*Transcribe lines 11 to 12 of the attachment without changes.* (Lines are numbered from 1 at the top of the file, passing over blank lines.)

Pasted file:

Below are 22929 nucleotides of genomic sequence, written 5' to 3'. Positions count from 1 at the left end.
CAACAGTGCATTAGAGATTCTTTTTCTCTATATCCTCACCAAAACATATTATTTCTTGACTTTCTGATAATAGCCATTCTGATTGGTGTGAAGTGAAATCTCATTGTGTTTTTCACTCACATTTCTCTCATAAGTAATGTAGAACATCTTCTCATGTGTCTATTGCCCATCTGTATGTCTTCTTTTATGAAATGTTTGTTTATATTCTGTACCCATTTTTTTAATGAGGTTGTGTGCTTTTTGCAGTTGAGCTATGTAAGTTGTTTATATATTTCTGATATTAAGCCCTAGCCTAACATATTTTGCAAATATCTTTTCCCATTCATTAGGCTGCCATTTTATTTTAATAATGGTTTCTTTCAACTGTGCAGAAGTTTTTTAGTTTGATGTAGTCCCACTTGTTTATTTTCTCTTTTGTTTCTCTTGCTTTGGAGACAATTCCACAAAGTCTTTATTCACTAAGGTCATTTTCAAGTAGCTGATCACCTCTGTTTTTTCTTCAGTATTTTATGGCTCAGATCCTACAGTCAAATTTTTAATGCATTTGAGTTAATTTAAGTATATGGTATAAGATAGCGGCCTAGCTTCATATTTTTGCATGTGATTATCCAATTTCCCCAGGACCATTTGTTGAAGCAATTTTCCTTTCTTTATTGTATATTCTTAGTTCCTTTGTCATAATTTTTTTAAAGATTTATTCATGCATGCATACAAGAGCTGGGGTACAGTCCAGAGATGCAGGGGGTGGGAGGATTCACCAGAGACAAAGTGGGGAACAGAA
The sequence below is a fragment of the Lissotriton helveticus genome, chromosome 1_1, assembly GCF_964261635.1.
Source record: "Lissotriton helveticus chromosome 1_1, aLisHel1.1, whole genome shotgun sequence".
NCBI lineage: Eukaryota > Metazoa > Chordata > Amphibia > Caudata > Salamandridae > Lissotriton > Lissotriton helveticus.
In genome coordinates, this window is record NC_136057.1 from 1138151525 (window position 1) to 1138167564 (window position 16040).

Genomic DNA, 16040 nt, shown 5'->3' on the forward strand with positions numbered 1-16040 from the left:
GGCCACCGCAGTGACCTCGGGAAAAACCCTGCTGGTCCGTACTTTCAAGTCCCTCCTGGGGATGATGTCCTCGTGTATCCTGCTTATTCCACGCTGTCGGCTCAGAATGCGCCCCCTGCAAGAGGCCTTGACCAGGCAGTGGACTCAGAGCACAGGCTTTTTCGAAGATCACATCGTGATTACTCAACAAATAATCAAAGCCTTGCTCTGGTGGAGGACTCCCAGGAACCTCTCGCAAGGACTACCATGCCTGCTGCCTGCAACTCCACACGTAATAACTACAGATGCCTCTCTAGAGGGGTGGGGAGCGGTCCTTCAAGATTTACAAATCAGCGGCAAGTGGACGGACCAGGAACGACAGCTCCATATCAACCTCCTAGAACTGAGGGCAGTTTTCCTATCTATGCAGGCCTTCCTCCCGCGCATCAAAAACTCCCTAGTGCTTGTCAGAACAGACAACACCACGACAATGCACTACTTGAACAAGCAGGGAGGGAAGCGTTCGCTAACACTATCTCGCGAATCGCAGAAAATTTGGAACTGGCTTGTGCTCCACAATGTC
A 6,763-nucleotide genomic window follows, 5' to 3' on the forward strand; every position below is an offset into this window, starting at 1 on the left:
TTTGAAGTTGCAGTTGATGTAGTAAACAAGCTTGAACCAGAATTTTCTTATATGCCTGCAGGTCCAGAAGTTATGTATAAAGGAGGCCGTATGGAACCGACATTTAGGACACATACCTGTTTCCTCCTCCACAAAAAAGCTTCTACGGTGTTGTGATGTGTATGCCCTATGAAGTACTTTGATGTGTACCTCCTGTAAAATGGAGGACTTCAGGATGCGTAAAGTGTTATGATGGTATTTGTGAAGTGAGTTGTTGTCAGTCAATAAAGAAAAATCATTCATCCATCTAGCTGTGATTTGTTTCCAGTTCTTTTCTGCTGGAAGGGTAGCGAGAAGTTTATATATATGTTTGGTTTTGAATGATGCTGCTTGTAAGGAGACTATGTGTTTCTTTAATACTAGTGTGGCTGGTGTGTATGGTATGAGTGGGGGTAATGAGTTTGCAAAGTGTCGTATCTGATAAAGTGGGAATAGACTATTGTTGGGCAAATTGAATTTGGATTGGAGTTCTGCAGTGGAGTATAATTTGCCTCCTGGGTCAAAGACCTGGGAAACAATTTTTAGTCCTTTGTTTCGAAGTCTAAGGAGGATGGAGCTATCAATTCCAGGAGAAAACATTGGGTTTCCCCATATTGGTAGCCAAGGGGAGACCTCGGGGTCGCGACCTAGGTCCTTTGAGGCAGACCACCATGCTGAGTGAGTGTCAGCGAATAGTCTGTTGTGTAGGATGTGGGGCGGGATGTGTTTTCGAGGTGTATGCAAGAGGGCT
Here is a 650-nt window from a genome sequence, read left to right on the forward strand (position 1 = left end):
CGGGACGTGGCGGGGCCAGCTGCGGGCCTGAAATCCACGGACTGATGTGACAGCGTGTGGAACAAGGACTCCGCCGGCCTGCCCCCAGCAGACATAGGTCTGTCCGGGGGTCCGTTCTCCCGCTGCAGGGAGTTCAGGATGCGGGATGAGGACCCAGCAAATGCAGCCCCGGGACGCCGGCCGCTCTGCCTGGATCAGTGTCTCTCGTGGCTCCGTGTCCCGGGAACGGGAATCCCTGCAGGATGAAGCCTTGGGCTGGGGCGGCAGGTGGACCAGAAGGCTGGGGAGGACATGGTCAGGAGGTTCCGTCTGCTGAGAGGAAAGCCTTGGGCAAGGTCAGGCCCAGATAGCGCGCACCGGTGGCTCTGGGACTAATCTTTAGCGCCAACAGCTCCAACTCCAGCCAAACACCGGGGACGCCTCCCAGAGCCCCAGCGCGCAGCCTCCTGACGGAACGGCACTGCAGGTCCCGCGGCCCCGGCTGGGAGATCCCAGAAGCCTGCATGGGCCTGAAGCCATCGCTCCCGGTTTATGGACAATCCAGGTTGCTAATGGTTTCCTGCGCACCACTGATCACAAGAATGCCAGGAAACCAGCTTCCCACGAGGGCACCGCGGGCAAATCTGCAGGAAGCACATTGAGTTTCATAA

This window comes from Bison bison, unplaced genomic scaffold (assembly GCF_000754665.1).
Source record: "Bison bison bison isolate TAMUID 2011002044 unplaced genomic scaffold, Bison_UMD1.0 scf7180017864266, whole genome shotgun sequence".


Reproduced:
Here is a 650-nt window from a genome sequence, read left to right on the forward strand (position 1 = left end):
CGGGACGTGGCGGGGCCAGCTGCGGGCCTGAAATCCACGGACTGATGTGACAGCGTGTGGAACAAGGACTCCGCCGGCCTGCCCCCAGCAGACATAGGTCTGTCCGGGGGTCCGTTCTCCCGCTGCAGGGAGTTCAGGATGCGGGATGAGGACCCAGCAAATGCAGCCCCGGGACGCCGGCCGCTCTGCCTGGATCAGTGTCTCTCGTGGCTCCGTGTCCCGGGAACGGGAATCCCTGCAGGATGAAGCCTTGGGCTGGGGCGGCAGGTGGACCAGAAGGCTGGGGAGGACATGGTCAGGAGGTTCCGTCTGCTGAGAGGAAAGCCTTGGGCAAGGTCAGGCCCAGATAGCGCGCACCGGTGGCTCTGGGACTAATCTTTAGCGCCAACAGCTCCAACTCCAGCCAAACACCGGGGACGCCTCCCAGAGCCCCAGCGCGCAGCCTCCTGACGGAACGGCACTGCAGGTCCCGCGGCCCCGGCTGGGAGATCCCAGAAGCCTGCATGGGCCTGAAGCCATCGCTCCCGGTTTATGGACAATCCAGGTTGCTAATGGTTTCCTGCGCACCACTGATCACAAGAATGCCAGGAAACCAGCTTCCCACGAGGGCACCGCGGGCAAATCTGCAGGAAGCACATTGAGTTTCATAA